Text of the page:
Escapist Editorials

Escapist Editorials
Is P.A.M. the Skynet of Fallout?

Kevin Mooseles | 17 Mar 2017 16:00
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Then I discovered something about Fallout 2 that brought everything into focus, and explained the third log. It convinced me that I wasn't just speculating, but that Bethesda had, in fact, intricately woven this mystery-of-all mysteries into their game and is still, as of today, waiting for fans to pick up on it. In Fallout 2, the Chosen One can acquire a robotic AI companion after completing a quest to help the computer transfer itself into a robotic body. The name of that companion is Skynet.


When I first started to think about the Skynet P.A.M. connection, I was well aware that Bethesda made a series of Terminator games in the 90s. It never occurred to me that Interplay had also woven a Skynet storyline into Fallout years ago. It boggles the mind.

Before the release of the Assaultron DLC, a fan noticed the poster in the Switchboard Databanks room which had different combinations of robots: it represents the brainstorming of the plan to give P.A.M. a body. Although P.A.M. is an assaultron and Skynet from Fallout 2 is a robobrain, I think that the introduction of robobrains in that DLC as well as the robobrain research facility are connected to the P.A.M. initiative.

As we have seen, P.A.M. is distinct from all other assaultrons, because P.A.M. is a one-of-a-kind artificial intelligence housed in robotic flesh. It is a sophisticated military prototype capable not just of thinking for itself, but of predicting future events. Understanding the nature, the glitches, and the access of P.A.M. makes the entries of another Switchboard terminal all the more sinister.

So far in the series, it has been more or less established that China fired their nukes first, since America had taken back Alaska and launched a ground invasion of China shortly before October 23rd 2077. In Fallout 2, President Dick Richardson claims the Chinese fired first, and Log 674 from the Broadcast Building of Black Mountain in New Vegas reads:

Oh my god. It's actually happening. We have reading across the board of launches happening everywhere. They must've thrown everything they had, and it looks like we didn't hold back either. The computer says we have 2 minutes until the first missile drops.

Log 674 suggests a broad and expansive first strike from the Chinese, keep that in mind.

Above the main room of The Switchboard is the Central terminal which contains a DEFCON status record from 2077. This is evidence that The Switchboard was a prewar military facility authorized to participate in a nuclear attack. The entry begins with a string of numbers displayed like so: 281632RJAN77, which translates to January 28, 2077 at 4:32pm (because military time).









On the surface this seems to confirm reports given to us by previous Fallout games: the Chinese knocked over the first domino and set the world on fire. But considering what was learned from the Databanks research terminal, there are many reasons to conclude otherwise. To begin, the Chinese had a fleet of stealth submarines surrounding the United States. The first report was of ships off the California coast, but there is a Chinese nuclear submarine just off the coast of Boston which the Sole Survivor can explore in the side mission "Here There Be Monsters". The Yangtze struck a mine shortly after firing off its payload and limped into the harbor. Minefields were in place because the U.S. government knew that Chinese stealth subs existed (thanks to P.A.M.'s intel). I am convinced that there were a number of other such subs lining the American east coast as well.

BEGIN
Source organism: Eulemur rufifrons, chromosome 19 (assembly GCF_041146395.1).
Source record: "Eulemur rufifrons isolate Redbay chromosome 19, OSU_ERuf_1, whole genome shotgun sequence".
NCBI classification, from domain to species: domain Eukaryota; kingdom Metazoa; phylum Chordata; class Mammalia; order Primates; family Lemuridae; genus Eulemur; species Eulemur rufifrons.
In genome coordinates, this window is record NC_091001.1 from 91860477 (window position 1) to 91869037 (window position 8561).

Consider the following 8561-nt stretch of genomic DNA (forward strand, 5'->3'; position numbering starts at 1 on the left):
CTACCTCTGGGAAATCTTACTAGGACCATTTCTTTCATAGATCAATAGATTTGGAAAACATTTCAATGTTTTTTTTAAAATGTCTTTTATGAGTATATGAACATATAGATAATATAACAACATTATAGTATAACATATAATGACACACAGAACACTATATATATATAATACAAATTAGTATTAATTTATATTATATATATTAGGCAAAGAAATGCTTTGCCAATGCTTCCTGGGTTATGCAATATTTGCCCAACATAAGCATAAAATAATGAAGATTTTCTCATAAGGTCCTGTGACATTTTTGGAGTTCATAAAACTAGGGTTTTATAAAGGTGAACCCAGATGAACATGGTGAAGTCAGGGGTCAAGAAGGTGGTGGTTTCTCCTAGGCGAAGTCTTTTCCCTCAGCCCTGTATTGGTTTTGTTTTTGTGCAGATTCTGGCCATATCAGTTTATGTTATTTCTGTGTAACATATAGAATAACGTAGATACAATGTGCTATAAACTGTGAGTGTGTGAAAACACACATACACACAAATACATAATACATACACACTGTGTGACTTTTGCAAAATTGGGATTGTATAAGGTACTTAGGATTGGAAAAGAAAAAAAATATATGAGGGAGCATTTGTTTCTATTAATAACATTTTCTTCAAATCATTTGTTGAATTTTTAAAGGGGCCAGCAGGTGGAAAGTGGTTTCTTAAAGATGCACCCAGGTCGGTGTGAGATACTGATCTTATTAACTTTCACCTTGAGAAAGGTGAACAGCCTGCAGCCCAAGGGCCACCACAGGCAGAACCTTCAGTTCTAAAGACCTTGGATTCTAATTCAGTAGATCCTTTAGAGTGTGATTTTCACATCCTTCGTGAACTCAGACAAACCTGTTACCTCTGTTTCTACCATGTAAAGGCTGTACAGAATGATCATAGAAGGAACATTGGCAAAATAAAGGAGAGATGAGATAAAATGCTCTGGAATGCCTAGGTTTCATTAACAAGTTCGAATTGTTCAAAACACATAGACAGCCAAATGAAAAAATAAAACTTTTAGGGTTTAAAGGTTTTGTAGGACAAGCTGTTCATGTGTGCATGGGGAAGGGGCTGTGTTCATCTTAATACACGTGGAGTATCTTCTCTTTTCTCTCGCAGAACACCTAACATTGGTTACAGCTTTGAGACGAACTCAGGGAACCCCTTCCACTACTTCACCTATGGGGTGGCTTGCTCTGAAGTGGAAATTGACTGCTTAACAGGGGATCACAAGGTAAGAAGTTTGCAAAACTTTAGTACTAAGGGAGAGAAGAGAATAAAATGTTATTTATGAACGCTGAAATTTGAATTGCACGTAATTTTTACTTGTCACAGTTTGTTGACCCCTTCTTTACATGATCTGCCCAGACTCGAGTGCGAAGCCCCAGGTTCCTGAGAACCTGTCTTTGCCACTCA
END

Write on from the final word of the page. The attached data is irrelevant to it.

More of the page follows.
According to the record, America authorized launching the nukes at 9:26AM, and received confirmed hits on our soil sixteen minutes later (which is 29 minutes after the reported launch by IONDS). It is worth noting that Pennsylvania and New York reported being hit first, even though they are geographically as far away from China as an American target can get (assuming ICBMs were launched from China's soil, which history shows happened at some point in the two hour war).

Another major clue is the IONDS report which indicated only four missiles were launched. Not only does this conflict with the Black Mountain account, it makes no sense in a Mutually Assured Destruction scenario. History of the Fallout universe shows that China hit America with every nuke it had once the missiles started to fly. If China hit first, why launch only four bombs on the first strike?

I submit that the bombs which hit New York, Pennsylvania, Boston, and D.C. (among other targets) came from stealth submarines as a response to the American launch of nukes. The initial IONDS report and the NORAD confirmation were false positives, fed into the system by P.A.M. (or Skynet, whichever name you prefer). The Americans authorized a launch based on false information given to them by their most trusted and empowered, yet highly temperamental AI prototype, which is exactly what happened with Skynet in the Terminator series.